Though Keely Smith appeared in many films and recorded with Count Basie and Frank Sinatra, she's best known as Louis Prima's deadpan sidekick and longtime vocal foil. Smith and Prima were such fixtures on the Las Vegas strip in the '50s and '60s that Smith still claims the title "First Lady of Las Vegas." (She was also Prima's fourth wife.)
Swing, Swing, Swing
is a comeback album for Smith, now 68, and it's clearly an attempt to cash in on the swing craze. Though the music revels in Vegas-style kitsch, it also swings ferociously, and Smith is in fine form with a voice that hasn't changed much since 1958. With Swing, Swing, Swing
, she manages to revive the Italian scattin' spirit of Louis Prima, no easy task for a woman of Irish-Indian descent.
Backing Smith is The Frank Capp Orchestra, an expanded version of the Frank Capp Juggernaut, an underrated Basie-style big band. Drummer Capp and company roar through these 16 tracks with style and intensity. Smith may not be a top-flight jazz singer she's more Eydie Gorme than Ella Fitzgerald but her alto voice is still a sultry and distinctive instrument, and she still scats with the best of them. Most importantly, she knows how to throw a great party.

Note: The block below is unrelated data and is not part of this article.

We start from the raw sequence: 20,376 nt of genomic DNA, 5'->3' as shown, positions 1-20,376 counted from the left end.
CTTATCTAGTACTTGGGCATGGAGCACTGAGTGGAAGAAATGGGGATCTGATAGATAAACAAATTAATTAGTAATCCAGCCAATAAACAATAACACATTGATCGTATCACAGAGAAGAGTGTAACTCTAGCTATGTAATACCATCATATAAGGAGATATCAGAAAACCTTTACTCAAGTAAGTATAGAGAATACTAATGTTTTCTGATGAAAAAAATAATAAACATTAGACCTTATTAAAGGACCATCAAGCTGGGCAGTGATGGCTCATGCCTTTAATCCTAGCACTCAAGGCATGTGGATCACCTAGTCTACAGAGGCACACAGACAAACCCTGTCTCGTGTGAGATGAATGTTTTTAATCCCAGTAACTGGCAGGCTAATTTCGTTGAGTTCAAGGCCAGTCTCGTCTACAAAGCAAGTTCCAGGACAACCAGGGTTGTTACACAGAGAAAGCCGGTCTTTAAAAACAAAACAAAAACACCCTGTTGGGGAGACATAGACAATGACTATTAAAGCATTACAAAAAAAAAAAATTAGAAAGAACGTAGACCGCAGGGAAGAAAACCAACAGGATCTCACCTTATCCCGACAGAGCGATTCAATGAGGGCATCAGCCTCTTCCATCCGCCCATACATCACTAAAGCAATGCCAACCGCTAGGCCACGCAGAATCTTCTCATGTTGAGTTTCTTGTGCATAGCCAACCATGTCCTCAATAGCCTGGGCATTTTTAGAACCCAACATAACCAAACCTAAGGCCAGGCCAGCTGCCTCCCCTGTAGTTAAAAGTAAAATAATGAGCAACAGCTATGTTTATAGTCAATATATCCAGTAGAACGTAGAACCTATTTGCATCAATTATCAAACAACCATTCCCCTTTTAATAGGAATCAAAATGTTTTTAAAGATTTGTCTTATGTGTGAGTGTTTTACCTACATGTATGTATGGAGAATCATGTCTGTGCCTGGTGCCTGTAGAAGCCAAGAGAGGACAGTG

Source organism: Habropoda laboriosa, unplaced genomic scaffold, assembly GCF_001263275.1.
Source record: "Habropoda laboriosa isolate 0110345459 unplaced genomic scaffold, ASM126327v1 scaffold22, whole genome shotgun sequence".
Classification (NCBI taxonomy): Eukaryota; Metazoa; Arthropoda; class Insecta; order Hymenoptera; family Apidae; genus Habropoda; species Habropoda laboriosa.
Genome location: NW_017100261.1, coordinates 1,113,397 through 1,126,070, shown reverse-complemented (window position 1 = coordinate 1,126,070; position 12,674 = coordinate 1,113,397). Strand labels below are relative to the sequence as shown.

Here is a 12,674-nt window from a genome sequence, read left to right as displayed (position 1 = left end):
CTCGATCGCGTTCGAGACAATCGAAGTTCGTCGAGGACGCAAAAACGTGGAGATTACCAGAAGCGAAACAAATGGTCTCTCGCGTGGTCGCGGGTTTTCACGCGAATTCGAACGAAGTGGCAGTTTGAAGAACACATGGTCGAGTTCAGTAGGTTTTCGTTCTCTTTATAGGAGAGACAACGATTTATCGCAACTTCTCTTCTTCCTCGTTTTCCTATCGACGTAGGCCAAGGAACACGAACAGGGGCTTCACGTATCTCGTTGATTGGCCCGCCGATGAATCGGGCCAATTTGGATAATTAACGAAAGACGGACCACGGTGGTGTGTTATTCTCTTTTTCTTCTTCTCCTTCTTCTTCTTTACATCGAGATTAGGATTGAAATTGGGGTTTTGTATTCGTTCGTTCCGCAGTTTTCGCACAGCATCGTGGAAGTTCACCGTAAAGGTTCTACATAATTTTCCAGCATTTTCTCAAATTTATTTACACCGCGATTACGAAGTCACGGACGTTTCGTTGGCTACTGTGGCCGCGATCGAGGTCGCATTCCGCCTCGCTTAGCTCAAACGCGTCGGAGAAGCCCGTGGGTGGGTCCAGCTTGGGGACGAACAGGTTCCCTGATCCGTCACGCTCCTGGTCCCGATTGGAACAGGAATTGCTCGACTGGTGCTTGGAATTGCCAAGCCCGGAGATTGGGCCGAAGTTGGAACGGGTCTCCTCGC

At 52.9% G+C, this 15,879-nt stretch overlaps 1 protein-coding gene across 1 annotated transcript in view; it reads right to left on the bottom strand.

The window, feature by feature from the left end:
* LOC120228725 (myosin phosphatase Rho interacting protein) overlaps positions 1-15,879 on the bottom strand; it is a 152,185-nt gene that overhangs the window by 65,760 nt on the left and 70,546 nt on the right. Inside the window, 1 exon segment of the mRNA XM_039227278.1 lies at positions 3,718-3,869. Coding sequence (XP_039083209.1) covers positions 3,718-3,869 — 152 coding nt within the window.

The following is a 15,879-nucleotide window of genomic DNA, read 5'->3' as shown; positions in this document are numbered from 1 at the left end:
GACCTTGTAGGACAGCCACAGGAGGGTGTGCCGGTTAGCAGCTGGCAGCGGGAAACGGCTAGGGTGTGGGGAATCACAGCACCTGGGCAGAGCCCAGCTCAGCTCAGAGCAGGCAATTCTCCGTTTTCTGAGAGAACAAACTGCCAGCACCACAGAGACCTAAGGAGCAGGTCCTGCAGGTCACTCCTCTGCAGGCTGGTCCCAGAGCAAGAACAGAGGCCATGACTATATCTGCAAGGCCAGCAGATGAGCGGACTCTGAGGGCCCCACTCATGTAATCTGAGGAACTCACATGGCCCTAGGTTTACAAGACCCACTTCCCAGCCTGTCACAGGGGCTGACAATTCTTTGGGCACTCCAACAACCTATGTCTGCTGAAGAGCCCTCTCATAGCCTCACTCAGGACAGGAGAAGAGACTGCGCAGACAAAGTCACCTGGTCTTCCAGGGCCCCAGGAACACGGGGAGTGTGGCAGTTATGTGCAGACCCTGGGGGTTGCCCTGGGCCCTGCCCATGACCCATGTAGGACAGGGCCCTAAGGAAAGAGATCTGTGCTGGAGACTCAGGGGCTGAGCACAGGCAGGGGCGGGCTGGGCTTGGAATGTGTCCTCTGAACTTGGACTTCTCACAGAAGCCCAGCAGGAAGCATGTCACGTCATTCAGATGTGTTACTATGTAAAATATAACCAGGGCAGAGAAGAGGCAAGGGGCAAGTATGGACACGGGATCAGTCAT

The first eight tracks here swing as hard as anything I've heard since Lisa Stanfield's big band release of 1999. The album is laden with songs made famous by Prima and his jumpin' band Sam Butera and the Witnesses. There's "When You're Smiling/The Sheik of Araby," "Robin Hood/Oh Babe," "Jump, Jive An' Wail" (lately revived by Brian Setzer and that Gap commercial), and Prima's most famous composition, "Sing, Sing, Sing" (two versions of which are included under the title "Swing, Swing, Swing").
The band comes on too strong in spots, and the kitsch wears thin on goofy tunes like "Yata Hei" and "Giddy Up Ding Dong." Still, Smith sets your toes to tappin' and puts a big smile on your face with this one.
Big Bad Voodoo Daddy and the Cherry Poppin' Daddies got nothin' on Keely Smith.